Two undescribed Habronattus from Chamela

Back in 1998 when I was last in Chamela, we found two species of Habronattus that were new to science. They are still new, which is to say, we haven’t gotten around to describing them yet formally and giving them proper scientific names. They are two of my biggest targets on this trip, and I’m happy to report that despite it being the middle of the dry season, we’ve found adults of both.

Habronattus “ROBRT”

The first was given a code name ROBRT in my paper with Marshal Hedin on molecular phylogeny of Habronattus. It’s a species that seems unclear whether it wants to be in the viridipes group (erect scales between the posterior eyes, courtship behaviour) or the clypeatus group (black central stripe under the abdomen, backward triangle marking on abdomen). What has surprised me is that I now see it has the same strange pattern inside the eyes as I recently posted for H. aztecanus of the clypeatus group. Check out the eyes here:

By the way, in that photo notice the third leg with the bumpy green and red patella. It strikes me that the eye pattern and third leg are usually in focus at the same time when I take the photos. Crazy idea: could the eye pattern actually be a courtship ornament that the male displays to the female in coordination with motions of the third leg?

Habronattus “CHMLA”

The second undescribed species was give the code name CHMLA by Marshal and me. It’s a sweet little species from forest leaf litter. The face has a cute little pair of stripes that make them look as if they have a rodent-like grin. For the first time I got photos of the female of CHMLA:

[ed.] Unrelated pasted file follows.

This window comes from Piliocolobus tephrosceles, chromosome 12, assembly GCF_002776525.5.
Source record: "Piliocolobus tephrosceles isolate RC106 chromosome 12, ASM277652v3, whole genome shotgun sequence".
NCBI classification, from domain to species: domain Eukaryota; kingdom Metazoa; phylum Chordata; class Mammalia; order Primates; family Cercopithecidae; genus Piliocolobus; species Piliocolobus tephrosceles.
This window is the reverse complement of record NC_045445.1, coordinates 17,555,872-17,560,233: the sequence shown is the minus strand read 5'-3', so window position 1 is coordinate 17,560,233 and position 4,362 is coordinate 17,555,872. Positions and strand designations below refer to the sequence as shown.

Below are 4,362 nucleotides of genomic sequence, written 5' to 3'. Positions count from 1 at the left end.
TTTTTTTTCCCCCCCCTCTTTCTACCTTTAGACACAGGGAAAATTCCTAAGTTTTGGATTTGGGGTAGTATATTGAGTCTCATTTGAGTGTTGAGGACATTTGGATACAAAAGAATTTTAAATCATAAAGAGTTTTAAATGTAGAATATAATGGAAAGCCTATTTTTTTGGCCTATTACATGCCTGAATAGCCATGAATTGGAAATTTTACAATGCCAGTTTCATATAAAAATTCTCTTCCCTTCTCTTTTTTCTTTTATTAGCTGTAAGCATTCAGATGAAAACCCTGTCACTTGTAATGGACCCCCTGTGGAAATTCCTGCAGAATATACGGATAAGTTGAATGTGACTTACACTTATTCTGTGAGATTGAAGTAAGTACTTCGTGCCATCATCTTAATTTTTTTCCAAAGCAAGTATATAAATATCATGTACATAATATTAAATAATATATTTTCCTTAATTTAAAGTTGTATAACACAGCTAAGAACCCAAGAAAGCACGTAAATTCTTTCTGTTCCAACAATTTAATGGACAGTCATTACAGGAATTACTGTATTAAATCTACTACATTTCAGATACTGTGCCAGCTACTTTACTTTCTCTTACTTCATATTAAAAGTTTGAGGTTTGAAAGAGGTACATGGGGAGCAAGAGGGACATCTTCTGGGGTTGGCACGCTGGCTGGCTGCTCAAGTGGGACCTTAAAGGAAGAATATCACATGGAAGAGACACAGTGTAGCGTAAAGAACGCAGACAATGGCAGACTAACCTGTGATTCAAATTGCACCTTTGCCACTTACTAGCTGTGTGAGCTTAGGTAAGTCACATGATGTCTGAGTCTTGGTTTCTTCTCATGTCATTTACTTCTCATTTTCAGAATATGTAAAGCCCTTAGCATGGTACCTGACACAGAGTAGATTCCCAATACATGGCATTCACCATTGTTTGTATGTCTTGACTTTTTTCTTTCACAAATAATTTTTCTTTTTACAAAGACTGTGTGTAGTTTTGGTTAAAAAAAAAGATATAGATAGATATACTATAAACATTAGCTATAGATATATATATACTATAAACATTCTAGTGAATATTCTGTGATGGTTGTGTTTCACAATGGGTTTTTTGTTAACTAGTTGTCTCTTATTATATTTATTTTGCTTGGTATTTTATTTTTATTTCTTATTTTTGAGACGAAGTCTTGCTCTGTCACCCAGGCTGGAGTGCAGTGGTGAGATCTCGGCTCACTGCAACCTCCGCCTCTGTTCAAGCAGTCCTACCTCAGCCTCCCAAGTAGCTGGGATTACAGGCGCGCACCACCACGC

Now that we have both, along with the common H. zapotecanus and H. cambridgei, we have achieved an important goal of this trip: to get fresh specimens of several common Mexican species groups of Habronattus, for future phylogenetic work.


3 thoughts on “Two undescribed Habronattus from Chamela

  1. What eye pattern? Do you mean the retina? That would be in focus because if the lenses of its eyes i assume – you are in her focus, so her retina is in yours.

    • In the photos you can see a checkerboard pattern in the eyes. I don’t know whether or not it is part of the retina, but if it is, it would only be the peripheral part. When you look straight down into the core of the retina, you see black, as typical with salticids. The checkerboard is off center, in the part of the side of the eyes that is normally honey coloured when you look into the eyes of the salticid with a translucent carapace. As for the focus, the point is not why it is in focus. That part of the eye being in the same focal plane as the third legs may be a general thing for an observer at a reasonable distance in front of any salticid. The crazy idea is that, with that region of the inside of the eye so being in focus, the clypeatus group may have taken advantage of that fact by putting a pattern there as a courtship ornament.

      • And i love the idea! Its like light signalling from a ship (a lens and a point light at the focal point) and it does underline the poetic notion that eyes are windows to the (spiders) soul. Since during courtship one of the important tasks is to find out whether or not the other body carries the “right” genes, and the genes are buried so deep within that body, any kind if window is good! Just a poetic notion, but i love it. If that checkerboard pattern would be highly variable between individuals there might be something to it! I also wondered whether spider stalking species like Portia would not only freeze when being looked at (as some do whan stalking other salticidae), but also do something with their retina to be less obvious.

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